Tanzania (British Investors)

Part of the debate – in Westminster Hall at 11:28 am on 27th February 2008.

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Sarah Hermitage
Posted on 28 Feb 2008 6:02 pm (Report this annotation)

We do not want the intervention of the Chief Justice to mediate in our case. This is an excuse for excusing the conduct of the Tanzanian Government for failing to protect our investment in Tanzania.

We have appealed to the Chief Justice time and time again. He has ignored us.

We have nothing to mediate. Our conduct has and will remain exemplary. Mengi brought 12 civil cases against us, all of which are vexatious and do not disclose a right to sue. They should have been rejected under the Civil Procedure Code of Tanzania.

The Tanzanian government wish now to circumnavigate the rule of law, in an attempt to protect the Mengi name and call a meeting, which has no constitutional or legal basis.

It is an insult from my own government, to hear that we are now expected to mediate with a man that has threatened to kill us, caused misery and pain to our staff and us and has committed criminal act after criminal act, which remain unaddressed. What exactly are we to mediate? We purchased a lawful assignment of a lease, paid the money in full and refused to hand it back when being unlawfully harassed and imprisoned and threatened with our lives.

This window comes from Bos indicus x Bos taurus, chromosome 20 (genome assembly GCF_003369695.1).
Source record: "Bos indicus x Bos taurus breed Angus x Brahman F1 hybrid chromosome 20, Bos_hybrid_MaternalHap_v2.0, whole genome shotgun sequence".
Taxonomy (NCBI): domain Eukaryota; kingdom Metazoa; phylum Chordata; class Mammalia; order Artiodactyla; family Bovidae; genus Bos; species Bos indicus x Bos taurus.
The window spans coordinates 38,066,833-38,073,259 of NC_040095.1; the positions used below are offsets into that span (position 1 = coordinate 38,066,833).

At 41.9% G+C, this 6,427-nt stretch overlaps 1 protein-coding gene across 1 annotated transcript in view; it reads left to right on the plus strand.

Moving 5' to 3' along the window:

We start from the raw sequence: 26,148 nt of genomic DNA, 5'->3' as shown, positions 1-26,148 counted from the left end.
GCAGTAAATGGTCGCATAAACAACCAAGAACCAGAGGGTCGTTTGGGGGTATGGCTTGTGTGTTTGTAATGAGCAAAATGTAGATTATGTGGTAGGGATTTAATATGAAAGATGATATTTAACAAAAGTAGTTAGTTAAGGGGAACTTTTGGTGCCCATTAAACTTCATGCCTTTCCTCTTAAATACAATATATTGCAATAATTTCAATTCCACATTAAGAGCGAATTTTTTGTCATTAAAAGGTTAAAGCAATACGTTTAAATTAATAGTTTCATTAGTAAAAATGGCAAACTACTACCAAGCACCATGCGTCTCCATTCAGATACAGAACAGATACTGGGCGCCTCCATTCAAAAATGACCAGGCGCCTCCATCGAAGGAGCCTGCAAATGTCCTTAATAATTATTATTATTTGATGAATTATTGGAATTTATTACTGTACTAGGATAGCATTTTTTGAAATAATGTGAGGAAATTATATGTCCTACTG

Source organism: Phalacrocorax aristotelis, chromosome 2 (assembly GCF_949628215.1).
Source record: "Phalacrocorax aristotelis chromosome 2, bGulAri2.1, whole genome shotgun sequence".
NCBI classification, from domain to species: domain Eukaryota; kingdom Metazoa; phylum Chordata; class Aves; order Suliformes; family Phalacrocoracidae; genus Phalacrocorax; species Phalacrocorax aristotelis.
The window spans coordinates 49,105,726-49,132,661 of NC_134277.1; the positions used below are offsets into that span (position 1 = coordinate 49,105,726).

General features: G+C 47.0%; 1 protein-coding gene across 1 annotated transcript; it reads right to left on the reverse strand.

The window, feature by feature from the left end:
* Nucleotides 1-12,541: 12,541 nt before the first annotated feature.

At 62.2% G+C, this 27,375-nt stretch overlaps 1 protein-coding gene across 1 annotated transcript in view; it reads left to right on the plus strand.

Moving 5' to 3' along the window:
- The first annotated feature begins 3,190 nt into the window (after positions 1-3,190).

The suggestion that we should mediate is utterly repugnant. Have we not been insulted enough by the Tanzanian government? It brings shame on any member of the British Government to suggest the fact that we should have anything to mediate and that the rule of law should be sacrificed in this respect.

The Chief justice made this offer when we had fled the country and Benjamin Mengi had, by force and violence invaded our farm. This as President Bush sat in Arusha and praised the Kikwete government.

We ask for support from our government and not, persistent suggestions (as we receive from the Tanzanian Government) that out conduct in any way needs addressing.

You cannot mediate with a terrorist. This issue is not a commercial dispute. It is and remains, a choice that the Tanzanian government had to make. A choice between the lawful interests of an investor and, the criminal activities of a well connected Tanzanian whose connections are supportive of the Presidency. Diplomacy, can never circumnavigate this fundamental fact.

In the inaccurate words off Edmond Burke, ‘corruption flourishes when good men (and women) do nothing’. If the British government continue to fail to address this matter in a manner that will resolve it fairly, then the opportunity for sustainable development in Tanzania will be fundamentally fettered.

One thing is for sure. The issue is not going away.

Sarah Hermitage.

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